THE PNG government must now take up the issue of West Papua with the UN. PNG must not sweep this long outstanding issue concerning the Melanesian Papuans under the mat.
The Australian and the Indonesian governments also need to be brought into this three way negotiation on what can we do now for the people of West Papua.
The so-called 'Act of Free Choice' was a total farce by Indonesia to annex West Papua and subjugate its indigenous Melanesian people.
This act was a violation of West Papua's legal right to self-determination, a violation of the 'sacred trust' under Article 73 of the UN Charter and a breach of Indonesia's treaty obligations under the UN Charter and the New York Agreement. This action cannot justify Indonesian sovereignty over West Papua.
The struggle for West Papua 'self determination' will continue whether Indonesia likes it or not. Many more of our Melanesian people will die in future. The Papuans are fighting for their future survival. Countries like Australia and PNG are afraid of Indonesian aggression.
Tragically, West Papuans have been made a sacrificial lamb by the criminal acts of the Indonesian authorities, aided and abetted by a weak-willed United Nations. It is very sad and unfortunate that, with her great influence and clout in the international arena, all Australia can muster is to watch by helplessly from the sidelines.
Australia in future will continue to wonder just what she could do to help the West Papuans (ditto for PNG) without upsetting Indonesia. It clearly failed to do anything in East Timor, so why should it be any different now.
Does Australia care? Not really, but anything to do with West Papua and its people should be in her national interest. This sticky issue will not go away for Australia, Indonesia and PNG, and a middle ground must be found.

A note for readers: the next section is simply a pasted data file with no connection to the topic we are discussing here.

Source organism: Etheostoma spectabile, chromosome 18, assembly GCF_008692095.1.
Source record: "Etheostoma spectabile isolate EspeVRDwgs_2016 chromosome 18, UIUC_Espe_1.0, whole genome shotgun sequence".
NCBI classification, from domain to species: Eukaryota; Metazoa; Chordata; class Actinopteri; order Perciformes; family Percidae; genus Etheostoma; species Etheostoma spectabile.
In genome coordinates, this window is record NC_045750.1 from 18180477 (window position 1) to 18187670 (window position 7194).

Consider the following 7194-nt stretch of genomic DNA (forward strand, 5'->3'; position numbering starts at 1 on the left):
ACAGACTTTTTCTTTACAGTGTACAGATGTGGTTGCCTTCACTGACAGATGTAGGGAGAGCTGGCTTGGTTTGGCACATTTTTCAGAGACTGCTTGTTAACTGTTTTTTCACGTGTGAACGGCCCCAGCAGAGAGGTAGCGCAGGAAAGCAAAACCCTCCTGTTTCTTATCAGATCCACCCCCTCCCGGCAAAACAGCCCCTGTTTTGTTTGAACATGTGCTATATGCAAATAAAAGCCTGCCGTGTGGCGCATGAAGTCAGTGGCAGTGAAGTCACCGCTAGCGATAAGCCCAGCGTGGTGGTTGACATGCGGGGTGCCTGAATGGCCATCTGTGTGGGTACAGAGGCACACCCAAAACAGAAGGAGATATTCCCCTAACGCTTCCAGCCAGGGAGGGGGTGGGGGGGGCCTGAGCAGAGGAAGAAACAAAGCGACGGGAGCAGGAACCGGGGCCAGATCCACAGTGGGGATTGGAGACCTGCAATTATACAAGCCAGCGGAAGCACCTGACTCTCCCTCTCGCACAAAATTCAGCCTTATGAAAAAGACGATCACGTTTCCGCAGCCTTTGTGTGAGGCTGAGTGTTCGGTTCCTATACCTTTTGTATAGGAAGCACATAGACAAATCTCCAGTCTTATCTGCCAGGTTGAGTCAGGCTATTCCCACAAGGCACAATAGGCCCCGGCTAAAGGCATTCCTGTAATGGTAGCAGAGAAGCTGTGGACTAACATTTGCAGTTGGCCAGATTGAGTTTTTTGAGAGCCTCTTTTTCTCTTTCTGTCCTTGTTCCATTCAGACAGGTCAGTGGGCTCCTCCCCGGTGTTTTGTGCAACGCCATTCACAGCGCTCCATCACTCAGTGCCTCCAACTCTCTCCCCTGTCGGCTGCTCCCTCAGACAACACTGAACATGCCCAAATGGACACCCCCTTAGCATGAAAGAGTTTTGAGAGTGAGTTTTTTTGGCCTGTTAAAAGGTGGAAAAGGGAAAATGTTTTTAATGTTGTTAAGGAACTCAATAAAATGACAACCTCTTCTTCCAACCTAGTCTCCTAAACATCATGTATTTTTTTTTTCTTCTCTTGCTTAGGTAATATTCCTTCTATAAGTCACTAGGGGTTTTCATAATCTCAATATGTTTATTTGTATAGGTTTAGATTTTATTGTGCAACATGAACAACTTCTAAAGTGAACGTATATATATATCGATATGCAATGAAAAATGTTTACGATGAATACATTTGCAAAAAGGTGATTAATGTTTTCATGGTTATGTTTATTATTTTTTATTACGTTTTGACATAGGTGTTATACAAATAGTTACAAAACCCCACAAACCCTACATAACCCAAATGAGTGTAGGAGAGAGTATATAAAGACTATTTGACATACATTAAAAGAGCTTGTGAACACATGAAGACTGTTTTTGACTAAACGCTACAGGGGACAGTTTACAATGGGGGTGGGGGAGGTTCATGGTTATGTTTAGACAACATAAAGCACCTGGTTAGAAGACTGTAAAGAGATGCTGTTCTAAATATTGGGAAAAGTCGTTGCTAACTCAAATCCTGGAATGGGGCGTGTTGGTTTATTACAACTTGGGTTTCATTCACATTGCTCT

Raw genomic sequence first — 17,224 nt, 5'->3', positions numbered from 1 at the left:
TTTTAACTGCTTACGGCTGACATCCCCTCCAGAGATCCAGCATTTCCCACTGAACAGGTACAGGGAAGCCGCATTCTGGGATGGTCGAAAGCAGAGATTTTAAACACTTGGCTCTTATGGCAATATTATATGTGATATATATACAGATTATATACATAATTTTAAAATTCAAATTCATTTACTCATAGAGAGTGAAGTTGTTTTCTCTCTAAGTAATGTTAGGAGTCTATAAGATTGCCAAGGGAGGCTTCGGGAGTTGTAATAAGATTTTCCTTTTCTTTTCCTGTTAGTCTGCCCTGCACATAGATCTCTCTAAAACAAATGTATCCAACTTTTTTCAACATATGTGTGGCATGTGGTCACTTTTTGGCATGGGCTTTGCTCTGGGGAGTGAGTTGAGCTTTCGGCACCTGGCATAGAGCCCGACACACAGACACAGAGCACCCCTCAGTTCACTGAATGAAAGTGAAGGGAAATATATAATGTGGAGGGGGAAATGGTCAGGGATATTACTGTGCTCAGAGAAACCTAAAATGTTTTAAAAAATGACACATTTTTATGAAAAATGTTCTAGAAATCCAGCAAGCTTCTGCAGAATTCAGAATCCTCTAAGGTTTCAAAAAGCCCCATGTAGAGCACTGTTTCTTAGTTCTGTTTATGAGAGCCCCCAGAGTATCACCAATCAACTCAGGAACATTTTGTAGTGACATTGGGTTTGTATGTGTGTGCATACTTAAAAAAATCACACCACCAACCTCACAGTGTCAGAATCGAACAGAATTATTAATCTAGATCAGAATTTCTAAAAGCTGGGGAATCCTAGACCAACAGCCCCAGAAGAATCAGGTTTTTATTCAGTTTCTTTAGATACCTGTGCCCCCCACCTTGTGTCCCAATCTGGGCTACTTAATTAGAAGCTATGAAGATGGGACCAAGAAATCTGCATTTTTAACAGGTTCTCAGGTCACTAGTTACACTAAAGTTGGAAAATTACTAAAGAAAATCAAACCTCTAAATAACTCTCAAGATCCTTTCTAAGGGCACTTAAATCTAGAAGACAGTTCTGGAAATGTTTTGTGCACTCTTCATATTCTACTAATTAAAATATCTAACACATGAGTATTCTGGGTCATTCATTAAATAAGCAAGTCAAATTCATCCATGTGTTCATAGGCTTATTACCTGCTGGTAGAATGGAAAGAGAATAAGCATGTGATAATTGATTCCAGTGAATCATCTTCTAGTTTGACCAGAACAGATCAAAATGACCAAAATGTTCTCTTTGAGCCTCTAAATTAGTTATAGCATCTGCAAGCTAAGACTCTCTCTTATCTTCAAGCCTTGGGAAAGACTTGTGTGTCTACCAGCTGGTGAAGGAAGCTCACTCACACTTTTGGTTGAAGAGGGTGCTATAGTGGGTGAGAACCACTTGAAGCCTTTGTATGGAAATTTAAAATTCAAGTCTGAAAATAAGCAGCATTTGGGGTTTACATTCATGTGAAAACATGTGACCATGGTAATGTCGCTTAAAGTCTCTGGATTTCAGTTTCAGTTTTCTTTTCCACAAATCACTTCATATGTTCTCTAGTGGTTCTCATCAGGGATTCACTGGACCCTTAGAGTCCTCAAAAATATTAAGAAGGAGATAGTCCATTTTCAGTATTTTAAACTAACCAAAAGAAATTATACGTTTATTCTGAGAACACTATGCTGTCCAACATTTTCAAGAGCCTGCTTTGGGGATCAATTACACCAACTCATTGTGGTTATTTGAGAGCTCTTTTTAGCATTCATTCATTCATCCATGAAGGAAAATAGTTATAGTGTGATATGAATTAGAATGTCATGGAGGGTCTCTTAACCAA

The plebiscite took place sometime between 14 July and 2 August 1969; the Indonesian government holding its so-called 'Act of Free Choice' in West Papua. Indonesian authorities took 1,022 Papuan tribal representatives to eight locations - one for each region of West Papua: Merauke, Jayawijaya, Paniai, Fak-Fak, Sorong, Manokwari, Cenderawasih and Jayapura.
Many Papuans walked from very remote areas for three days to their designated locations leaving behind their wives and children in the 'care of the Indonesian government'. These 1,022 Papuans were given two choices: either remain with Indonesia or sever ties with Indonesia, and become an independent state like PNG.
What resulted from this rigged political event is now history. But the question still remains: what does the UN and the Australia and PNG governments hope to do about the West Papua issue?
Indonesia is not going to let go of West Papua easily as it wants to own this very resource rich part of the New Guinea island as part of the republic. Additionally, any future negotiations will prove very difficult with the transmigration program going on for many years now to redistribute its growing population eastward towards PNG.
This is another foreign policy challenge for Australia and PNG. China is a distraction now. But PNG must be always on guard, and keep watch over its western border at the going down of the sun, lest it be surprised one fine day.
Will Australia come to her aid in future? Who knows? This should be a big worry for Prime Minister Michael Somare who's about to leave the political scene one of these days soon. Prime Minister let us also put this issue on our discussion agenda with Secretary of State, Mrs. Hillary Clinton when she visits PNG later on this year.